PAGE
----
Brothers and Betrayal (Tales of Taelis Book 2) Kindle Edition
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|Length: 240 pages||Word Wise: Enabled||Enhanced Typesetting: Enabled|
|Page Flip: Enabled||
Matchbook Price: $1.99
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|Age Level: 10 - 17|
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Top Customer Reviews
The characters were very like-able (except for the bad ones, but they were still well-crafted!), and I enjoyed reading from a couple of the characters’ different points of view. I found myself very intrigued by The Archer, and Brianna was another favourite character as well. Oh, and the character, Sarah was cute. :)
“Brothers and Betrayal” was a very enjoyable tale, and I am very much looking forward to the next in this lovely series! I really appreciate how Sarah Holman writes God-honouring tales that portray His goodness and is clearly woven in faith. I think these books would be a great read for all, but especially young readers, to encourage them in their walk with the Lord. I wish there were more books such as these!
So with that being said, I highly recommend these books to anyone and everyone! It is so refreshing to read such clear, godly, enjoyable books.
Marvelously done, Miss Holman!
Engaging, surprising, and exciting.
I LOVED the characters. Even the king, who didn’t have a huge physical presence in the story, was frightening and frustrating—just like he was to the princess.
I think this book is one of Sarah’s best (that I’ve read).
Very well done.
Yeah…after the first 3 chapters, I was hooked. I stayed up quite late in order to finish it. :)
Recommended for: Ages 10 to Adult
I loved Sarah Holman's Destiny Trilogy and I enjoyed book one of the Tales of Taelis series, Adventures and Adversities, even more, so naturally I had to have the second book in the series. Unfortunately, I didn't like it as much as previous books, though I truly, honestly believe it is entirely due to personal preference, and would wholeheartedly recommend it to anyone who likes Robin Hood type stories.
This book was pretty well written. Actually, I hadn't realized how much Sarah's writing has improved. I reread bits of The Destiny Trilogy at about the same time since the short story collection was coming out, and was impressed with how far she's come since those days. I'm not sure of specifics, but there's a definite improvement in her style and grasp of writing "rules." It is a story well told. It was also better proofread than any of her books I've read beside Waltz into the Waves. I noticed very few typos.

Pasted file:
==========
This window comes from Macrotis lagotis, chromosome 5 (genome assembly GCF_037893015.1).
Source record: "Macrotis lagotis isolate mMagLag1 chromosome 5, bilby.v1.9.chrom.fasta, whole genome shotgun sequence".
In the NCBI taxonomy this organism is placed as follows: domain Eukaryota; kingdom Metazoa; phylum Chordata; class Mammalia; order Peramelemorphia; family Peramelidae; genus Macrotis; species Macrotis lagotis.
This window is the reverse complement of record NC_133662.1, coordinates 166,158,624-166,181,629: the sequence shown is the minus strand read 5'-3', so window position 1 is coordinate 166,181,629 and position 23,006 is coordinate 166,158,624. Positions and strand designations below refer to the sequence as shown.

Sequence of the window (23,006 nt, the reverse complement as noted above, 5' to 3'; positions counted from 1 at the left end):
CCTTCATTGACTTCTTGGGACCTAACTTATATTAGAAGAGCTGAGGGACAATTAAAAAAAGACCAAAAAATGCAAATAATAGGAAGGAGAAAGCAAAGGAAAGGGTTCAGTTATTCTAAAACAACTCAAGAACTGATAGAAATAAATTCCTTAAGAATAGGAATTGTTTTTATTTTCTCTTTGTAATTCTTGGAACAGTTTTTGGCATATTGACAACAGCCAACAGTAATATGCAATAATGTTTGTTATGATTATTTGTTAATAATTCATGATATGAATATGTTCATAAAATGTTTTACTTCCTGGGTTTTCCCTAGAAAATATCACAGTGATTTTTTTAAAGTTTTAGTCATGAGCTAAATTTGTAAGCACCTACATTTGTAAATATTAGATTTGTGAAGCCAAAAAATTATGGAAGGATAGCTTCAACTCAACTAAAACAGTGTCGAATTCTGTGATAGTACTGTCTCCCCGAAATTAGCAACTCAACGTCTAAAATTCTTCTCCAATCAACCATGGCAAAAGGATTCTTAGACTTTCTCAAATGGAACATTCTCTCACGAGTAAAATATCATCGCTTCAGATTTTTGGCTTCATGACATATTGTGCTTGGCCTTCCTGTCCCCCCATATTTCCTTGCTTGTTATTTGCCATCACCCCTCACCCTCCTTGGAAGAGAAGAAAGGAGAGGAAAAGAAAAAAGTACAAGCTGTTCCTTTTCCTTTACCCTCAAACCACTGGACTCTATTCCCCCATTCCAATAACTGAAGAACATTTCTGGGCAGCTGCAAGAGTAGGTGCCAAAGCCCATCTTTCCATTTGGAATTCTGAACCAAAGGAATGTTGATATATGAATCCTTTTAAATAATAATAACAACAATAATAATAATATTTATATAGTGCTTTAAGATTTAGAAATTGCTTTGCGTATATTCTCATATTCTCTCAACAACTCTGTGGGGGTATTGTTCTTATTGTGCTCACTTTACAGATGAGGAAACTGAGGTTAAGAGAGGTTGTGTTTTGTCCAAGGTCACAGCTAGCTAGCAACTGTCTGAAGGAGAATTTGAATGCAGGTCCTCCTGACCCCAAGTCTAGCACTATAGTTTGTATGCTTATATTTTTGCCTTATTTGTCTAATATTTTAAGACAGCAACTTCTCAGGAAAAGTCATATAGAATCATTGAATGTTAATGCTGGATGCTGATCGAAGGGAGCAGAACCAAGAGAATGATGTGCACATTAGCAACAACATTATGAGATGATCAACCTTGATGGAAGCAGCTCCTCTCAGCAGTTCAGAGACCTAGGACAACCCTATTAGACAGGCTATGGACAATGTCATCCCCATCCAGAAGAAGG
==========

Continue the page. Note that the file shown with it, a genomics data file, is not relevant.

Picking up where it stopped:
Like in the first book, Taelis seems like a real place. It's a well thought out medieval country with realistic places and government. It was a little difficult for me to place the different nobility that had been in the first book and remember what had happened with them, but that's entirely my fault since it had been over a year since I'd read Adventures and Adversities and I wasn't sure where I'd packed it. The settings were well described, and it's a place I would love to visit. She makes use of its being an invented country by creating history and government of her own while never making it feel out of time period.
The storyline was interesting and the premise intriguing, no plot holes that I noticed. It didn't grab me as much as the first book did, though, causing me to take a week to read it, rather than the day it took to read book one. However, I'm entirely convinced it was just me for three reasons. One: I started reading it about two weeks before I moved. Distractions galore. Two: It's a sort of Christian Robin Hood, and, while I love the idea, I've never been interested at all in Robin Hood, so it wasn't exactly my thing. Three: my sister read it in a single day, so she obviously liked it enough not to put it down. Because it really is a good story. And the message of forgiveness woven throughout was truly a meaningful one. Though what happened to some book one characters...I'm not sure I can forgive Sarah for it. :'(
I certainly liked the characters. I can't say I loved them as much as I did Alditha and Will, but they were well developed. I could feel Bryon's struggles with wanting revenge for his brother's death, I could see all the difficulties Brianna faced trying to help her people behind her father's back, I sympathised with Gwendolyn over her lost fiance, I witnessed the struggle to survive of the inhabitants of Taelis. Bryon had a realistic and interesting character arc including the most important and impactful change any person can have. And I did get to see a little of Alditha, though not nearly so much as I would have liked.
All in all, I did really like Brothers and Betrayal, and would recommend it to fans of Sarah Holman and people who like historical fiction and/or Robin Hood retellings.
For more reviews from me and my sisters, visit www.shirereviews.blogspot.com
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